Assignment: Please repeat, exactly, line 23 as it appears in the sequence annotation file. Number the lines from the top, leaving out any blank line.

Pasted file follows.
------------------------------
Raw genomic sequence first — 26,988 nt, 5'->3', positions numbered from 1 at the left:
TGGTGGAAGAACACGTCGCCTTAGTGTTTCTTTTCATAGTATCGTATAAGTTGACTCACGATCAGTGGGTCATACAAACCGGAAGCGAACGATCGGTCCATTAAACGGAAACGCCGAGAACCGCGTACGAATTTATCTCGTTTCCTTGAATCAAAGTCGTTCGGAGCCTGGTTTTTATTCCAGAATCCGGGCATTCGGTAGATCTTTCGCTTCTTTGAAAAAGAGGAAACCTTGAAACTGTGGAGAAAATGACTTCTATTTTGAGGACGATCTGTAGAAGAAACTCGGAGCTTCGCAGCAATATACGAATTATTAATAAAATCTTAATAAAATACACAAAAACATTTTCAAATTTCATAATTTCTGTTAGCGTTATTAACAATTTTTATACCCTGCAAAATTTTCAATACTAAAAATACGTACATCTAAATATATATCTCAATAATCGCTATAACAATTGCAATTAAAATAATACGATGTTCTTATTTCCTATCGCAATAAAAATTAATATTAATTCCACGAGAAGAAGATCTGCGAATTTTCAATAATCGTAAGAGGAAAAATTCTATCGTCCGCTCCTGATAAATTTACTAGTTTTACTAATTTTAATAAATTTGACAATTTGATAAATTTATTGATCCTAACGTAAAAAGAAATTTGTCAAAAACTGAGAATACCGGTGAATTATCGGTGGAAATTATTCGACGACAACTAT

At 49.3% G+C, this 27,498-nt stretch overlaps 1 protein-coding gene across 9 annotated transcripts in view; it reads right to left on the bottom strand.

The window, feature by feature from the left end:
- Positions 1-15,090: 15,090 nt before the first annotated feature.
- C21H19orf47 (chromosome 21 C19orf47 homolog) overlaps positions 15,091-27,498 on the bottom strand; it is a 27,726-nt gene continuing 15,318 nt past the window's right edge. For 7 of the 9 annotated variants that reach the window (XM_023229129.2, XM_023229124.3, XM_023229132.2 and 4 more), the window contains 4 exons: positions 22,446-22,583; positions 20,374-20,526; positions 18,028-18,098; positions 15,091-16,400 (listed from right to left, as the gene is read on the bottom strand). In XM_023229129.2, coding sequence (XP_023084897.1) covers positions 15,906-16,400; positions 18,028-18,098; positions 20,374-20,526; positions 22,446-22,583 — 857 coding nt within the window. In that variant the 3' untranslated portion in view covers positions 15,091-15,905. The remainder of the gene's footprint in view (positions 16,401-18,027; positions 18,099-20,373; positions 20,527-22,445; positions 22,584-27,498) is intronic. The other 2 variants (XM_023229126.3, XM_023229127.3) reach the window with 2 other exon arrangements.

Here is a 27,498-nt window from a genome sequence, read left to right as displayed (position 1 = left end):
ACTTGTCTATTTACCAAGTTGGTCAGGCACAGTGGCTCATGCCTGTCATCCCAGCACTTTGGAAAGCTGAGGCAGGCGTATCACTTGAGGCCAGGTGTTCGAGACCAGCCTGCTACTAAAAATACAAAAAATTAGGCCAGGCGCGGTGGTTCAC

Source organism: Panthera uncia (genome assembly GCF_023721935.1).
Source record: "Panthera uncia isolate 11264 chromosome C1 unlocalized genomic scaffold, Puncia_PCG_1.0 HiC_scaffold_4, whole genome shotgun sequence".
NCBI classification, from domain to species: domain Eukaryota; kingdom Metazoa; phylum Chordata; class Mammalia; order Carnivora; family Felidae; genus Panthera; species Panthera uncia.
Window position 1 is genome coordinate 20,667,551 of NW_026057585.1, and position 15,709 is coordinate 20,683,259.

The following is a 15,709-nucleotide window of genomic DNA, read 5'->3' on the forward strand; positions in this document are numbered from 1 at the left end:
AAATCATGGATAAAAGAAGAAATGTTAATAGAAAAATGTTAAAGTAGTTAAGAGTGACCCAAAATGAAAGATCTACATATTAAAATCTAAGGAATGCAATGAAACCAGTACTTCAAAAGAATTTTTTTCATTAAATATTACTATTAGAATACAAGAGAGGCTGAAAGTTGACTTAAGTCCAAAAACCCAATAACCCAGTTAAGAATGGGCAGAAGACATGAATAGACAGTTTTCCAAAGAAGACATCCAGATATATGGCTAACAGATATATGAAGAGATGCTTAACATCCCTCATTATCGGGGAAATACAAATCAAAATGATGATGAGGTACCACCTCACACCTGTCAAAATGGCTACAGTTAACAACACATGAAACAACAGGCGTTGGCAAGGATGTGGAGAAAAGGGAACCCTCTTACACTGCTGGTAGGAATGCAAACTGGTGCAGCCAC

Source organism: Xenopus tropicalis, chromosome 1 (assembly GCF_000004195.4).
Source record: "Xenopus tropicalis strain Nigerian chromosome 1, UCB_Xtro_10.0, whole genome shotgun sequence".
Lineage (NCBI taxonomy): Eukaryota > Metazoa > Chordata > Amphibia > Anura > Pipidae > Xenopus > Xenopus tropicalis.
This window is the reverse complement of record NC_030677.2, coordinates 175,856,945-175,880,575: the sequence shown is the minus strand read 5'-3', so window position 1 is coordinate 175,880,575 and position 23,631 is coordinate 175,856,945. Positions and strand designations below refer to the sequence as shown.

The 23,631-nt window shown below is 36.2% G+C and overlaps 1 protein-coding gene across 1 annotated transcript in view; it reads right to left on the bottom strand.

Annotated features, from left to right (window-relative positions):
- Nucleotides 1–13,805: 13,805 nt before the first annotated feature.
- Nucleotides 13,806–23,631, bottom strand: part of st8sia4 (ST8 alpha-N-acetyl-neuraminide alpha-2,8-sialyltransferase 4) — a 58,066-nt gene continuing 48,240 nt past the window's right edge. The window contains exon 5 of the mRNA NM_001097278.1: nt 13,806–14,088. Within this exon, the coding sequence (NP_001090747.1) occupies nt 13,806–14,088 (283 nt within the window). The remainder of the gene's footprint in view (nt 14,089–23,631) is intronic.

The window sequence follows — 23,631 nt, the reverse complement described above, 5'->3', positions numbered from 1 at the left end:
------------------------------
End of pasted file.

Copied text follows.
The window sequence follows — 23,631 nt, the reverse complement described above, 5'->3', positions numbered from 1 at the left end: